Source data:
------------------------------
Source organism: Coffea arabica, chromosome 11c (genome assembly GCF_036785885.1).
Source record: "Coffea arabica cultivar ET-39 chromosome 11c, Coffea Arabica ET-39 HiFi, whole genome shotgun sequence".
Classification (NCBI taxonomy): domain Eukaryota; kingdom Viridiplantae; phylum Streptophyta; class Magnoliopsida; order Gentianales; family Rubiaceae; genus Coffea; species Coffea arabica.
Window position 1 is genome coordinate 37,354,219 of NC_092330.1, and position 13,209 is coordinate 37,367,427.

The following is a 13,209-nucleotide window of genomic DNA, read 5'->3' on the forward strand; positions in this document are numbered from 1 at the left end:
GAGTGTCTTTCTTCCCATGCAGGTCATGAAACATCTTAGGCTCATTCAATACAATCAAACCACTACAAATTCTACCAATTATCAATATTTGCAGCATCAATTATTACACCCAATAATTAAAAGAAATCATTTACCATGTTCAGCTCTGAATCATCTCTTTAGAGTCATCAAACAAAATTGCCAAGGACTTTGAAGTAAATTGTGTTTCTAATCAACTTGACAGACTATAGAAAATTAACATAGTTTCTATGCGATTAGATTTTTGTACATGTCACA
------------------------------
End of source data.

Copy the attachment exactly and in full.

Source organism: Coffea arabica, chromosome 11c (genome assembly GCF_036785885.1).
Source record: "Coffea arabica cultivar ET-39 chromosome 11c, Coffea Arabica ET-39 HiFi, whole genome shotgun sequence".
Classification (NCBI taxonomy): domain Eukaryota; kingdom Viridiplantae; phylum Streptophyta; class Magnoliopsida; order Gentianales; family Rubiaceae; genus Coffea; species Coffea arabica.
Window position 1 is genome coordinate 37,354,219 of NC_092330.1, and position 13,209 is coordinate 37,367,427.

The following is a 13,209-nucleotide window of genomic DNA, read 5'->3' on the forward strand; positions in this document are numbered from 1 at the left end:
GAGTGTCTTTCTTCCCATGCAGGTCATGAAACATCTTAGGCTCATTCAATACAATCAAACCACTACAAATTCTACCAATTATCAATATTTGCAGCATCAATTATTACACCCAATAATTAAAAGAAATCATTTACCATGTTCAGCTCTGAATCATCTCTTTAGAGTCATCAAACAAAATTGCCAAGGACTTTGAAGTAAATTGTGTTTCTAATCAACTTGACAGACTATAGAAAATTAACATAGTTTCTATGCGATTAGATTTTTGTACATGTCACA